More than half a million people are living in famine conditions, according to UN — an increase of more than 500 per cent since 2016.

“If high fertiliser prices continue, today’s crisis in grain and cooking oil could affect many other foods, including rice, impacting billions of people in Asia and the Americas,” he said.

UN has been making urgent calls to countries to not stop exporting food items. Since the Russian invasion of Ukraine on February 24, 2022, the number of countries imposing export restrictions on food has climbed to 17 from three.

The total amount of exports affected by the restrictions represents about 17 per cent of total calories traded in the world. These include export bans implemented by 16 countries covering 29 separate measures and account for 12.4 per cent of traded calories; and export licensing requirements implemented by seven countries covering 10 separate measures and accounting for 4.6 per cent of traded calories, according to International Food Policy Research Institute’s Export Restrictions Tracker.

Read more: Extensive coverage of Russia-Ukraine conflict

“There should be no restrictions on exports, and surpluses must be made available to those most in need. But, let’s be clear: There is no effective solution to the food crisis without reintegrating Ukraine’s food production, as well as the food and fertiliser produced by Russia and Belarus, into world markets — despite the war,” said Guterres.

India’s ban on export of wheat on May 14 has come under criticism from the advanced countries. In the UN Security Council meeting as well, G7 countries asked India to revert its decision.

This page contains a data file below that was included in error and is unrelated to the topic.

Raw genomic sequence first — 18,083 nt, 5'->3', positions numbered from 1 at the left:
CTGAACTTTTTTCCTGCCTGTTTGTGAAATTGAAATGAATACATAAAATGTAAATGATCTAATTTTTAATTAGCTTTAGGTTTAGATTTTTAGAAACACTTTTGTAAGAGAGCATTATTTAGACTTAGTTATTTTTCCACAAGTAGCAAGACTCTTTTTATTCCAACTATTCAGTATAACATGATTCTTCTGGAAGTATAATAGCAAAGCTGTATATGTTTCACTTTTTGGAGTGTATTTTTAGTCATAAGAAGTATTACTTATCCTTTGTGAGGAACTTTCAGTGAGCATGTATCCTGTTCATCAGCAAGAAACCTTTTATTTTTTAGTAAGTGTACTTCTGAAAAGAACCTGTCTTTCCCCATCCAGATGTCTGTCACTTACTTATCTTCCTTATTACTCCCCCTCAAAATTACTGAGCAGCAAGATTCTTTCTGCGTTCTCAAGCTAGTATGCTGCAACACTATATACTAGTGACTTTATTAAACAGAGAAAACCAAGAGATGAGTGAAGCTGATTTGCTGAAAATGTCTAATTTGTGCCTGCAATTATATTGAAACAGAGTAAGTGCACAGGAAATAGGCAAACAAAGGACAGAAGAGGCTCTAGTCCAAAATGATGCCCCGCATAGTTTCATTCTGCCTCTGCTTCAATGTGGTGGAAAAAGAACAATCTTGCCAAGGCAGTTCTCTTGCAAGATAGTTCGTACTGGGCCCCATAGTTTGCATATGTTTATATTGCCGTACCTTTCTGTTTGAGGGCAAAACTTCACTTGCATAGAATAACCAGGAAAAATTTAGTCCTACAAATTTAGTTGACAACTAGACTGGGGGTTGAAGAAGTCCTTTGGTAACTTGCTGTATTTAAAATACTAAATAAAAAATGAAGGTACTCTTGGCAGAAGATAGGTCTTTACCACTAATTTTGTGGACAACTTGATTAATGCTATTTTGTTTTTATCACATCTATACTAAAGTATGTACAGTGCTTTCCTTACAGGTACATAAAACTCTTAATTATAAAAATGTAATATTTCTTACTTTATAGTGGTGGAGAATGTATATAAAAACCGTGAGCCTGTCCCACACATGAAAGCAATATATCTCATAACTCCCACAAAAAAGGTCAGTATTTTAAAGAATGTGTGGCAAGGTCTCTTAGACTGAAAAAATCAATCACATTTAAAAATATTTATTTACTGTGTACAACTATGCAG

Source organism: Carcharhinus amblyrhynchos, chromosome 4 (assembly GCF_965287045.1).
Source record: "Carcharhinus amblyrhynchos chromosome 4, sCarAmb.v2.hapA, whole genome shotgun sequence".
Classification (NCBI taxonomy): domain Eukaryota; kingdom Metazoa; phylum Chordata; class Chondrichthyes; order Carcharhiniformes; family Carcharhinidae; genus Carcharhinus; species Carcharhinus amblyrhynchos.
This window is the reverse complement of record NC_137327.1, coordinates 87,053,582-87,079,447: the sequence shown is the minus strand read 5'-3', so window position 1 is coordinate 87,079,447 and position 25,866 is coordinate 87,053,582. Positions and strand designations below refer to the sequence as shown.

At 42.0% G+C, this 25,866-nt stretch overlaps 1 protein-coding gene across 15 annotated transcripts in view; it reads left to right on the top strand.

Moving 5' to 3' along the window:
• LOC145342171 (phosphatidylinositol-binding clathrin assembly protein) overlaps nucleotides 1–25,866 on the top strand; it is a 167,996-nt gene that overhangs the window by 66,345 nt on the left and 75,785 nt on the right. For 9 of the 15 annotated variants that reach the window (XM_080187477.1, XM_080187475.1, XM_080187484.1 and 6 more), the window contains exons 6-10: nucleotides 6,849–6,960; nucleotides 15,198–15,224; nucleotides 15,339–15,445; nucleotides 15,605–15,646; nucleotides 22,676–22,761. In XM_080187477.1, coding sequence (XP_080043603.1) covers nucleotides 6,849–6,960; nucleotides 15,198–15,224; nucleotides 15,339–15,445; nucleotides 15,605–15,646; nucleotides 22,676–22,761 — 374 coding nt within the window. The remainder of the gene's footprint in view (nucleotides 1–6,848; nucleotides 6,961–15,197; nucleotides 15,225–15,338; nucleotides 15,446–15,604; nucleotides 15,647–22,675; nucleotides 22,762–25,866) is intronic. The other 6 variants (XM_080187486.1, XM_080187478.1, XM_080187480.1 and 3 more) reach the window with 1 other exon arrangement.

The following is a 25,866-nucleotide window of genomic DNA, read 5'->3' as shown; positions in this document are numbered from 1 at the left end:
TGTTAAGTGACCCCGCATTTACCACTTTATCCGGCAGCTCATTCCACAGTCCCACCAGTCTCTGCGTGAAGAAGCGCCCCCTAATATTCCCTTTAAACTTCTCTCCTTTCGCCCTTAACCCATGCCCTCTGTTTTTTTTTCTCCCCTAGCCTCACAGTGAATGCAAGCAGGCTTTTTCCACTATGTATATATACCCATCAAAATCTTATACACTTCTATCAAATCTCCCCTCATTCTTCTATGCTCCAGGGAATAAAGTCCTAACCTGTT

Though India is the second-largest producer of wheat, it hardly exports. Given the current scarcity of wheat supply, India’s promised 10 million tonnes earlier could have eased the situation.

India's Union Minister of State for External Affairs, V Muraleedharan, told the UN meeting as a response to this criticism:

A number of low-income societies are today confronted with the twin challenges of rising costs and difficulty in access to food grains. Even those like India, who have adequate stocks, have seen an unjustified increase in food prices. 

“It is clear that hoarding and speculation is at work. We cannot allow this to pass unchallenged,” he added. 

UN agencies and the World Bank have recently called on countries to speed up more food production, indicating the current crisis is precipitating. 

The World Bank declared a $30 billion project on May 18 to enhance food production and nutrition supply in food-insecure regions.

World Bank Group President David Malpass, said in a statement while launching the new funding: To inform and stabilise markets, it is critical that countries make clear statements now of future output increases in response to Russia’s invasion of Ukraine. 

Countries should make concerted efforts to increase the supply of energy and fertiliser, help farmers increase plantings and crop yields, and remove policies that block exports and imports, divert food to biofuel, or encourage unnecessary storage, he added.